Germany Must Bet on NATO
With NATO marking the 70th anniversary of its founding, there is no better time for Germans to reflect on their own contributions to the Alliance. When it comes to ensuring European – and German – security, NATO is the only option.
BERLIN – NATO was founded 70 years ago to prevent war between the liberal-democratic West and the Soviet East. The fact that the Cold War never turned hot is a testament to its success. Moreover, whenever NATO has deployed troops, it has been authorized to do so by the United Nations Security Council or the Organization for Security and Cooperation in Europe (OSCE). The oft-criticized exception was its intervention in the Kosovo War; but in that instance, it put an end to an ethnic cleansing that was already underway.
NATO’s primary purpose is collective defense. Article 5 of the North Atlantic Treaty – which holds that an attack on one member is an attack on all – is as necessary today as ever before. It is why West Berlin remained free throughout the Cold War, and why Poles, Estonians, Lithuanians, and Latvians today can rest assured that their freedoms are secure. Those who blame NATO’s eastward expansion for Russia’s incursions in Ukraine implicitly deny that former members of the Soviet bloc have the same right to freedom and security that other NATO members enjoy.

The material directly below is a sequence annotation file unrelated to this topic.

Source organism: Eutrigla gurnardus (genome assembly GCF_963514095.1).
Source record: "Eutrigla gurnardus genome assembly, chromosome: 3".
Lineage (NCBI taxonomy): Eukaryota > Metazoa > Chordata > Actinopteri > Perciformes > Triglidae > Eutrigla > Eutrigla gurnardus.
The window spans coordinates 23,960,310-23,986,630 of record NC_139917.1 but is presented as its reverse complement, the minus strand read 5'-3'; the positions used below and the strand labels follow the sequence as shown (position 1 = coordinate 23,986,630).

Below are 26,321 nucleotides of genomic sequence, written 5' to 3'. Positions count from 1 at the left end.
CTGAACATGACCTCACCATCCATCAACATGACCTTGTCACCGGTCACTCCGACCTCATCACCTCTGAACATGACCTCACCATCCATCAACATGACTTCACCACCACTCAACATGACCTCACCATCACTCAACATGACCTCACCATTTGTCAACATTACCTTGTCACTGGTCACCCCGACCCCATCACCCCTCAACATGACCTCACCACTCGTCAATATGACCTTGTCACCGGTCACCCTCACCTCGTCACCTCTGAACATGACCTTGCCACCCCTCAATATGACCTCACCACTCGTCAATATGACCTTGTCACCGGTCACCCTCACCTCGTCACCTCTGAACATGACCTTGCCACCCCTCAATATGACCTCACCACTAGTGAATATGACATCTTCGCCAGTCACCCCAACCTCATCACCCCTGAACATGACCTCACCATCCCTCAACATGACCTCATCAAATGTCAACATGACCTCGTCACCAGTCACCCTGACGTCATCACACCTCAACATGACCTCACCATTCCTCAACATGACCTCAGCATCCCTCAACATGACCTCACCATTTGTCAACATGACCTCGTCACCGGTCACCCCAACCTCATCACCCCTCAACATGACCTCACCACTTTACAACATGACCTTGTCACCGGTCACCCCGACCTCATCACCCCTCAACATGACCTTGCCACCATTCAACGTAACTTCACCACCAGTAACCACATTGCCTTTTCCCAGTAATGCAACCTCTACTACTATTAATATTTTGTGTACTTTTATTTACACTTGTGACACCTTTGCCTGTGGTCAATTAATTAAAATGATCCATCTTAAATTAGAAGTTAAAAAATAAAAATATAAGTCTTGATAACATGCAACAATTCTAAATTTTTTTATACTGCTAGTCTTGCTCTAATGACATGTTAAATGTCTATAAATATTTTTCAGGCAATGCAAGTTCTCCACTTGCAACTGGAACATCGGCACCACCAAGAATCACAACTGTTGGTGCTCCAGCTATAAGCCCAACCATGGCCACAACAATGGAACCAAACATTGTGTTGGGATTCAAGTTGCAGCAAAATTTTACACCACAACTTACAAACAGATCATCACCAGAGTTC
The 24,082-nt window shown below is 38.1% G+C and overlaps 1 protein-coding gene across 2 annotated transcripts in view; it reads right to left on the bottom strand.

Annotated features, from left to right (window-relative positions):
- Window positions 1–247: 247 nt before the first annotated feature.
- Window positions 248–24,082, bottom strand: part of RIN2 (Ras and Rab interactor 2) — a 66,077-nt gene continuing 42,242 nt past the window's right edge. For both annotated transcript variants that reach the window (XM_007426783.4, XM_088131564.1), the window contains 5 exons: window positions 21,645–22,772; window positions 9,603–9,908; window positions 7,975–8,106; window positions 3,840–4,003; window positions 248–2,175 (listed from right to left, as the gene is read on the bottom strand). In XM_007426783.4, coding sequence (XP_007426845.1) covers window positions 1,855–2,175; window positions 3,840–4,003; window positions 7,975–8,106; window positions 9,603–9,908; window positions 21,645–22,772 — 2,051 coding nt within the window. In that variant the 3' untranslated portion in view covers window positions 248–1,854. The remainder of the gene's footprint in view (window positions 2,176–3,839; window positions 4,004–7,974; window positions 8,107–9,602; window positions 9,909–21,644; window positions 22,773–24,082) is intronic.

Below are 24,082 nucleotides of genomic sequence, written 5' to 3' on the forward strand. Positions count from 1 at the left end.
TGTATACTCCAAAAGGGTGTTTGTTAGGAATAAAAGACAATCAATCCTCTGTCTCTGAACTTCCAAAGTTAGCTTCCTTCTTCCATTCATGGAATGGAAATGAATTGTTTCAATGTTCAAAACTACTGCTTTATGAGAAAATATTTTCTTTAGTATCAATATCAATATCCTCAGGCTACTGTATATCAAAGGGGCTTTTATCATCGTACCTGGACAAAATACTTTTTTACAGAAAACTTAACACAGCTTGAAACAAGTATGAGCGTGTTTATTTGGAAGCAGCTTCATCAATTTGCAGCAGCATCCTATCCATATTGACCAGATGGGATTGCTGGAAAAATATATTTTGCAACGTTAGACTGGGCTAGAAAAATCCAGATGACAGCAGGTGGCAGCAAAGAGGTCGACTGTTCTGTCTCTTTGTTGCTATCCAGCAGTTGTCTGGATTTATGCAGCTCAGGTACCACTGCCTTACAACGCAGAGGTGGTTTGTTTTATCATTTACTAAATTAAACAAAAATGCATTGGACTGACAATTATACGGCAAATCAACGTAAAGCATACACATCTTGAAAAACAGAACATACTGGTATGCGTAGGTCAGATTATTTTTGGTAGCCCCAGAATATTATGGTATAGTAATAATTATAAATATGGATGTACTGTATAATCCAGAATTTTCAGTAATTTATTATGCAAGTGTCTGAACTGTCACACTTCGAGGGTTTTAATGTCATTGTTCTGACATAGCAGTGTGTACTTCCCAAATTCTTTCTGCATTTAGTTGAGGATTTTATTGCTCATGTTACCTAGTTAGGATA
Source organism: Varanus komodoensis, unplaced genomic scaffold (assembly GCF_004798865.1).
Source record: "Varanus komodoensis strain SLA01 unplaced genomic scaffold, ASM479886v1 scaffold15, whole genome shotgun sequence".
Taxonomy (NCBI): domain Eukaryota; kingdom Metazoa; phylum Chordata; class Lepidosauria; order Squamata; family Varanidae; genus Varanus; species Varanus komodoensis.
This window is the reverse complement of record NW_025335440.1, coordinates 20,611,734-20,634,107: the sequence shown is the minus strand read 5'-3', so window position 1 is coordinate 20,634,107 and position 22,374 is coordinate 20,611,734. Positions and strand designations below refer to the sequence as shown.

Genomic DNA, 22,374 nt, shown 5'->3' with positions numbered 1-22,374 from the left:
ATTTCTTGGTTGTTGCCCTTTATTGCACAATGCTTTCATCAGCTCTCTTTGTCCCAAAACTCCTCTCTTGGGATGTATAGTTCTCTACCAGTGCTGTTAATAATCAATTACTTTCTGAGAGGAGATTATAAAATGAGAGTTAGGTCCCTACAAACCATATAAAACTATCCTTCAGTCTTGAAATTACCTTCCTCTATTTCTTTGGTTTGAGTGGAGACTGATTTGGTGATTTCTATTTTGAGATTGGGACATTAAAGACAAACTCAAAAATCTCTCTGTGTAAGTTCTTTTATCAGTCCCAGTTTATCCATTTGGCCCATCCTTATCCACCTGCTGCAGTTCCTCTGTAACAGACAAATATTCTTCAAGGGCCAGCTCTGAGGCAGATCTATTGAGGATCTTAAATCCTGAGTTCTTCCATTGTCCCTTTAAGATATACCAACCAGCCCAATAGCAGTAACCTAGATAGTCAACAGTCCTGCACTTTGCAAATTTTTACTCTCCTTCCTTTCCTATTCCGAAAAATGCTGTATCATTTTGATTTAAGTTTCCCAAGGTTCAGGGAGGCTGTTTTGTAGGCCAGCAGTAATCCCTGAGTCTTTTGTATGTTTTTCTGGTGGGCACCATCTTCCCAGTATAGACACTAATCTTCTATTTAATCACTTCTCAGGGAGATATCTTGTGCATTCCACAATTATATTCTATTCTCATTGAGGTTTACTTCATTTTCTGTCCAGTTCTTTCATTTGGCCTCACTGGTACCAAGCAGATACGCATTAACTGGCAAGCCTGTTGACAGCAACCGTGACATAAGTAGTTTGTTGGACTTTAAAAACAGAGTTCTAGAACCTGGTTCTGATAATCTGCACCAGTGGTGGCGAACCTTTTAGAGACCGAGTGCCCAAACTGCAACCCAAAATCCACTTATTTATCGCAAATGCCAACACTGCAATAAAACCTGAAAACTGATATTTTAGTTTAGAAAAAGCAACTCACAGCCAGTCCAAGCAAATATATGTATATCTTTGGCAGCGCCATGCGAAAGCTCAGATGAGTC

Historically, NATO’s strength rested on its ability to reach consensus despite partners’ differing starting positions. The organization has proven its capability to adapt to changing global contexts and face new challenges successfully. The unity that so greatly strengthened it politically was not a precondition, but was fought for in countless, often difficult negotiations among member states.
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